District of Columbia inmates exposed to the AIDS virus no longer will be isolated, except for 15 inmates who were segregated months ago for their own safety, D.C. corrections chief James Palmer said yesterday.
Palmer said his department's policy on AIDS, issued April 1, allows inmates who have been exposed to the AIDS virus and those with AIDS-related complex, or ARC, to be part of the general population.
In a wide-ranging discussion about the problem of AIDS in D.C. correctional facilities, Palmer and Dr. Francis Smith, director of health services for the D.C. Department of Corrections, said at least eight inmates have died of AIDS in the last two years.
"It may well be higher," said Smith, who noted that several inmates with ARC who died at D.C. General Hospital did not have AIDS listed on their death certificates. District health officials have said that doctors often fail to list AIDS on death certificates because of the many complicating illnesses that often are present or because families pressure the doctors to omit the designation.
The corrections officials also said they routinely ask the Parole Board to grant early release to inmates found to have been exposed to the AIDS virus.
"We're requesting early outs," said Palmer. But Smith noted that the department was having little success in its requests, saying that the Parole Board "is treating them like any other inmate."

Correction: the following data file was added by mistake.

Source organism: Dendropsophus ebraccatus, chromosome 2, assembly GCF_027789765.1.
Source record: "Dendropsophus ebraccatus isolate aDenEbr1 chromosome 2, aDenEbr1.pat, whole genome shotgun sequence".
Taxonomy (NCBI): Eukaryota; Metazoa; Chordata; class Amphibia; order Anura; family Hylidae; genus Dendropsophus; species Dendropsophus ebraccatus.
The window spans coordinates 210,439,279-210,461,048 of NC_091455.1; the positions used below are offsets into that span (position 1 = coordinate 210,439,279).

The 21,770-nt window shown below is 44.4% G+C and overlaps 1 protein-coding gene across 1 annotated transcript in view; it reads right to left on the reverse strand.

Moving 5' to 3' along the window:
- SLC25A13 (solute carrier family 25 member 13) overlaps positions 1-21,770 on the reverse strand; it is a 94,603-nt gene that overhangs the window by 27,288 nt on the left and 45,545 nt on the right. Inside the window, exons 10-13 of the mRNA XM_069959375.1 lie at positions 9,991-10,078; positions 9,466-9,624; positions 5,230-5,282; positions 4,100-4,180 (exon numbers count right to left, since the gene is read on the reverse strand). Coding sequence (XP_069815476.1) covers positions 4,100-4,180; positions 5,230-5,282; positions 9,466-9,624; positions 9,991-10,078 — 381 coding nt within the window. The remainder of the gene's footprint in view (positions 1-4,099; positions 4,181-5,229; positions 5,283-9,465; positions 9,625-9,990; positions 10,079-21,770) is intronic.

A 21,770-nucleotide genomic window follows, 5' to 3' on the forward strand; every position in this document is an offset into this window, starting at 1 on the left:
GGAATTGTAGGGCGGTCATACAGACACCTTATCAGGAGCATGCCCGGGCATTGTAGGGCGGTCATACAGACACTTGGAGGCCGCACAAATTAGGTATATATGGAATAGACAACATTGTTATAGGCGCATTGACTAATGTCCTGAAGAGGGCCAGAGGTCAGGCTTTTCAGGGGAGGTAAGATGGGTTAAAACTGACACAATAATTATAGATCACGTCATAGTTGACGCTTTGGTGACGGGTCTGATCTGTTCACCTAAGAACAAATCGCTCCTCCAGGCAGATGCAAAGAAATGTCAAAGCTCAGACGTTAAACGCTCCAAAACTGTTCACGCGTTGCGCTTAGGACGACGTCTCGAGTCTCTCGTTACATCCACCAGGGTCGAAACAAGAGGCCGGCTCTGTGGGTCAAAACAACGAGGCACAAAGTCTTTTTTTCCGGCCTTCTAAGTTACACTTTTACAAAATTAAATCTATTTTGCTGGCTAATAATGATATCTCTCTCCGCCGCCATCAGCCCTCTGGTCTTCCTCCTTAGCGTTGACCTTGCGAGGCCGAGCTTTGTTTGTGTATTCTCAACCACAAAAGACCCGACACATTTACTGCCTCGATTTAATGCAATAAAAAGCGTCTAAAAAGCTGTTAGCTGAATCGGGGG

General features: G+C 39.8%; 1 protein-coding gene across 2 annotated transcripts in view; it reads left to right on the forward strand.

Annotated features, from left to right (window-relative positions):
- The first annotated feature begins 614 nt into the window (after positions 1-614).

Smith said there currently are 21 inmates with exposure to the virus or ARC in the general population at Lorton Reformatory and three inmates with ARC and symptoms of AIDS in Lorton's infirmary.
At the D.C. Jail, there are 15 inmates with AIDS exposure or ARC in the general population and there is one inmate with AIDS symptoms in the jail's infirmary, Smith said.
Smith said that he tried in February to persuade federal officials to house 26 D.C. inmates with AIDS exposure, but that federal officials refused because they expected to need the space for their own inmates with AIDS exposure.
As a result, the 26 inmates were kept in the Lorton infirmary because D.C. corrections officials had not yet learned that medical authorities had concluded there was no need to segregate them. Several of the inmates were released to halfway houses, and 15 were taken by bus last month to protective custody in the D.C. Jail.
Palmer said that all 3,000 corrections employes and 6,500 inmates eventually will receive a training session on AIDS. The department began instructing guards in February at its training academy, he said, and information on AIDS is given routinely to all inmates.
"The tensions seem to be down a little about AIDS," said Smith. "They're not talking about it as much and they're reading the material we're handing out. People are a lot less concerned that they're going to catch it somehow."
When inmates were first tested for exposure to the AIDS virus last fall, some of those testing positive received threats, Smith said. It is this group of inmates who remain in protective custody, he said.